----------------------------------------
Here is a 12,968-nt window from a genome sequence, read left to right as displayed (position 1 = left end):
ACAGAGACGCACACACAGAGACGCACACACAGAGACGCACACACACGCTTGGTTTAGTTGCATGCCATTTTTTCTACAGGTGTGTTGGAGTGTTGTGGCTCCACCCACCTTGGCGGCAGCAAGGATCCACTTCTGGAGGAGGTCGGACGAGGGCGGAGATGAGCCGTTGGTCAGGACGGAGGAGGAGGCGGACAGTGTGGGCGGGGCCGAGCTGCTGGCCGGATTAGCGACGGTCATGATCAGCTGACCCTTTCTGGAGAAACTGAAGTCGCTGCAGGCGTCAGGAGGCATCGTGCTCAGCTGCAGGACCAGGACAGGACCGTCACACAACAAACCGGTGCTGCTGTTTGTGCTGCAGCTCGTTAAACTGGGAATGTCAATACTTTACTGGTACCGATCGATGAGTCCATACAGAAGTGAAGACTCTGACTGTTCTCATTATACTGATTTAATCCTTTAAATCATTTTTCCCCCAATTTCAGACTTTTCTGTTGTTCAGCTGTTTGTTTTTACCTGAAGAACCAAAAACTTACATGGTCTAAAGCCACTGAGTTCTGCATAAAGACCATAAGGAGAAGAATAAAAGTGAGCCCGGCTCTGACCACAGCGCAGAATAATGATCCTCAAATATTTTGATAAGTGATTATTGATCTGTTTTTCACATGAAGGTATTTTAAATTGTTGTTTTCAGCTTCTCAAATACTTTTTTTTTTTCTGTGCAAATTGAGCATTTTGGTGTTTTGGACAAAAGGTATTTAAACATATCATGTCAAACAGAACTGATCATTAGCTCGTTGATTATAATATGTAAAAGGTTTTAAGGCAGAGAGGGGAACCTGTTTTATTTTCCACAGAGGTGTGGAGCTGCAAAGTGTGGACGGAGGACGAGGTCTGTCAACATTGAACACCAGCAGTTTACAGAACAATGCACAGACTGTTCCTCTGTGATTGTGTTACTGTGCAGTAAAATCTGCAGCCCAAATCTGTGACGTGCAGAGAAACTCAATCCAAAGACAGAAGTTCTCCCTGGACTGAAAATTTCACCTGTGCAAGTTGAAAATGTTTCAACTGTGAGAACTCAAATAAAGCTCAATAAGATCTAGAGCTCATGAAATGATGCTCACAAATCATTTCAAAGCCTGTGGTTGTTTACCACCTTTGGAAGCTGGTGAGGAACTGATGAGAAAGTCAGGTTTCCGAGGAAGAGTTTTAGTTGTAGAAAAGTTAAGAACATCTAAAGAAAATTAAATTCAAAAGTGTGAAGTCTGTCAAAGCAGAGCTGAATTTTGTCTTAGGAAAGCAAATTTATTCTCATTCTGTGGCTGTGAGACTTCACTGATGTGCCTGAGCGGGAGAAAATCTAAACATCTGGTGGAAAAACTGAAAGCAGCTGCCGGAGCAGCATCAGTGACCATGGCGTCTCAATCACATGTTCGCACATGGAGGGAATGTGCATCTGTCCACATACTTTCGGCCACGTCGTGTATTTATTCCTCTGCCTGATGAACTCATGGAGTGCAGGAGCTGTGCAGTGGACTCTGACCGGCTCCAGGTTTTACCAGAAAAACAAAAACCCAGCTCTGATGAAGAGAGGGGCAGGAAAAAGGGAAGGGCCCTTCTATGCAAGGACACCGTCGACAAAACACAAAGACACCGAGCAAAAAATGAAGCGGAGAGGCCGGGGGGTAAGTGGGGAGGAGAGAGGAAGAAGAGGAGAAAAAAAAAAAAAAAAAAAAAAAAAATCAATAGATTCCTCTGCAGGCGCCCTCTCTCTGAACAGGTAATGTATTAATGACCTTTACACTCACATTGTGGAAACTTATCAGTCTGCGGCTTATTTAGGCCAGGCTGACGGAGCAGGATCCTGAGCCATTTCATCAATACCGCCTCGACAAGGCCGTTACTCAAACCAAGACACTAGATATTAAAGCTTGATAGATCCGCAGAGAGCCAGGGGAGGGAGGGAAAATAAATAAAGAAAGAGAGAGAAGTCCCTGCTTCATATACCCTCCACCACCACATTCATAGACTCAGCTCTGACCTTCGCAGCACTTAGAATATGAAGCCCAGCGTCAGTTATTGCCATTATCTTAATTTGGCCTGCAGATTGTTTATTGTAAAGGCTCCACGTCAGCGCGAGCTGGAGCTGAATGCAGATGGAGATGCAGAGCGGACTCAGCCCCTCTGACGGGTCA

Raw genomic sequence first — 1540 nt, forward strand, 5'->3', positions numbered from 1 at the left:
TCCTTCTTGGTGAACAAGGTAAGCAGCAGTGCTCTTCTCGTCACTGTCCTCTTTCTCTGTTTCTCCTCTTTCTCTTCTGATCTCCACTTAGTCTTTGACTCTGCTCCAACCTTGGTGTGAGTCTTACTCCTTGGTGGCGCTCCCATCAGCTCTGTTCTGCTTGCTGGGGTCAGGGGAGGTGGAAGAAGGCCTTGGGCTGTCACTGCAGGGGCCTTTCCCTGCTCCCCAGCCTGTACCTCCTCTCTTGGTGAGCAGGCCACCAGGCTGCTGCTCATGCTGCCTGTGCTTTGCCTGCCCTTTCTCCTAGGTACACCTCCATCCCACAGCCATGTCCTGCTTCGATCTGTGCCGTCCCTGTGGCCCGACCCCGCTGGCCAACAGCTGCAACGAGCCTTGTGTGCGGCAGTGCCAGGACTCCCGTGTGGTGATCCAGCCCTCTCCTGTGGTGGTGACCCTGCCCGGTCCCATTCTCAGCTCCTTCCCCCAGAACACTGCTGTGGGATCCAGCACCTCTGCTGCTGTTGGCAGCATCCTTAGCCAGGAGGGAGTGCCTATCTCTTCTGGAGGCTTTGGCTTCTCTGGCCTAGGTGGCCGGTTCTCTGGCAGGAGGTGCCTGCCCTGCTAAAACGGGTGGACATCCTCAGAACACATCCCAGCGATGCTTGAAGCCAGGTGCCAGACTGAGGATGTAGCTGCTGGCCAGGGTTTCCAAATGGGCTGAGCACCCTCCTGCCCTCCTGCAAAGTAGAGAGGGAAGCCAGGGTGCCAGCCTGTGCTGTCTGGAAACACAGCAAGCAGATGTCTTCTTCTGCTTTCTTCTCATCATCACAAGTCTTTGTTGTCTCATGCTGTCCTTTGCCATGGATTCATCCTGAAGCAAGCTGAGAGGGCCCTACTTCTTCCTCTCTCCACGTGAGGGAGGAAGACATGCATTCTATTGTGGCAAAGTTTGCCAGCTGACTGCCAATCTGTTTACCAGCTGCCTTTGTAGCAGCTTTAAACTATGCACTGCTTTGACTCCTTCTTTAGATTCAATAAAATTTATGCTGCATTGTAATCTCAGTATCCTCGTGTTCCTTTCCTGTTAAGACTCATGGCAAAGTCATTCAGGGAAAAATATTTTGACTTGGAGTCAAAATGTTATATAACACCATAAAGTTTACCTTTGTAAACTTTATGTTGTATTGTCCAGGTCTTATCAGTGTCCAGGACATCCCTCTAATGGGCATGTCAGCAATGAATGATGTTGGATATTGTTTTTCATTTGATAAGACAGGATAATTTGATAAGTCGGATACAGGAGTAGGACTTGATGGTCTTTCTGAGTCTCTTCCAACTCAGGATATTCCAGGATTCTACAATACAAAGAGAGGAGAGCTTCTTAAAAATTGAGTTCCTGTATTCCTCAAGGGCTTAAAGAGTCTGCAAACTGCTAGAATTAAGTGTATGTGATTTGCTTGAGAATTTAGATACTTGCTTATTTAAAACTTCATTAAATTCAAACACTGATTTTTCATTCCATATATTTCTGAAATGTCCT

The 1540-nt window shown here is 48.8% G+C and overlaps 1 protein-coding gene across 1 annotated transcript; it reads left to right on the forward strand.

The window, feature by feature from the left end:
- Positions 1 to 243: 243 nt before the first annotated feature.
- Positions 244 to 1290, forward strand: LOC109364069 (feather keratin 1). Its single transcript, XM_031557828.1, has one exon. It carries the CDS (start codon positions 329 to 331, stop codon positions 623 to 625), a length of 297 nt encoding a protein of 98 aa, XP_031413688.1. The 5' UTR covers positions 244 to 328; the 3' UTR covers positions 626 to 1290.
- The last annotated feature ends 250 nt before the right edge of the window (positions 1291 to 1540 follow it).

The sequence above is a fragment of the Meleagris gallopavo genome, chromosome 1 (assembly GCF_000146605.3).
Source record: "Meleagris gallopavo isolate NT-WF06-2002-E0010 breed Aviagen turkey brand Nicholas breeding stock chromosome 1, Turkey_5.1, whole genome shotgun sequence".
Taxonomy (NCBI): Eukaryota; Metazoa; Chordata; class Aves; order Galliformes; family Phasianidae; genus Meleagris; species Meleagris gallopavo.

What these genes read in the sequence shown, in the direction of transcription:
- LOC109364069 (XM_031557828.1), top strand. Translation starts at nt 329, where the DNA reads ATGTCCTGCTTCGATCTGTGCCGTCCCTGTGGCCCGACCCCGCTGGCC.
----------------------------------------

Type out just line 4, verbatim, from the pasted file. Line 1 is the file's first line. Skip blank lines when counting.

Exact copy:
TCCTTCTTGGTGAACAAGGTAAGCAGCAGTGCTCTTCTCGTCACTGTCCTCTTTCTCTGTTTCTCCTCTTTCTCTTCTGATCTCCACTTAGTCTTTGACTCTGCTCCAACCTTGGTGTGAGTCTTACTCCTTGGTGGCGCTCCCATCAGCTCTGTTCTGCTTGCTGGGGTCAGGGGAGGTGGAAGAAGGCCTTGGGCTGTCACTGCAGGGGCCTTTCCCTGCTCCCCAGCCTGTACCTCCTCTCTTGGTGAGCAGGCCACCAGGCTGCTGCTCATGCTGCCTGTGCTTTGCCTGCCCTTTCTCCTAGGTACACCTCCATCCCACAGCCATGTCCTGCTTCGATCTGTGCCGTCCCTGTGGCCCGACCCCGCTGGCCAACAGCTGCAACGAGCCTTGTGTGCGGCAGTGCCAGGACTCCCGTGTGGTGATCCAGCCCTCTCCTGTGGTGGTGACCCTGCCCGGTCCCATTCTCAGCTCCTTCCCCCAGAACACTGCTGTGGGATCCAGCACCTCTGCTGCTGTTGGCAGCATCCTTAGCCAGGAGGGAGTGCCTATCTCTTCTGGAGGCTTTGGCTTCTCTGGCCTAGGTGGCCGGTTCTCTGGCAGGAGGTGCCTGCCCTGCTAAAACGGGTGGACATCCTCAGAACACATCCCAGCGATGCTTGAAGCCAGGTGCCAGACTGAGGATGTAGCTGCTGGCCAGGGTTTCCAAATGGGCTGAGCACCCTCCTGCCCTCCTGCAAAGTAGAGAGGGAAGCCAGGGTGCCAGCCTGTGCTGTCTGGAAACACAGCAAGCAGATGTCTTCTTCTGCTTTCTTCTCATCATCACAAGTCTTTGTTGTCTCATGCTGTCCTTTGCCATGGATTCATCCTGAAGCAAGCTGAGAGGGCCCTACTTCTTCCTCTCTCCACGTGAGGGAGGAAGACATGCATTCTATTGTGGCAAAGTTTGCCAGCTGACTGCCAATCTGTTTACCAGCTGCCTTTGTAGCAGCTTTAAACTATGCACTGCTTTGACTCCTTCTTTAGATTCAATAAAATTTATGCTGCATTGTAATCTCAGTATCCTCGTGTTCCTTTCCTGTTAAGACTCATGGCAAAGTCATTCAGGGAAAAATATTTTGACTTGGAGTCAAAATGTTATATAACACCATAAAGTTTACCTTTGTAAACTTTATGTTGTATTGTCCAGGTCTTATCAGTGTCCAGGACATCCCTCTAATGGGCATGTCAGCAATGAATGATGTTGGATATTGTTTTTCATTTGATAAGACAGGATAATTTGATAAGTCGGATACAGGAGTAGGACTTGATGGTCTTTCTGAGTCTCTTCCAACTCAGGATATTCCAGGATTCTACAATACAAAGAGAGGAGAGCTTCTTAAAAATTGAGTTCCTGTATTCCTCAAGGGCTTAAAGAGTCTGCAAACTGCTAGAATTAAGTGTATGTGATTTGCTTGAGAATTTAGATACTTGCTTATTTAAAACTTCATTAAATTCAAACACTGATTTTTCATTCCATATATTTCTGAAATGTCCT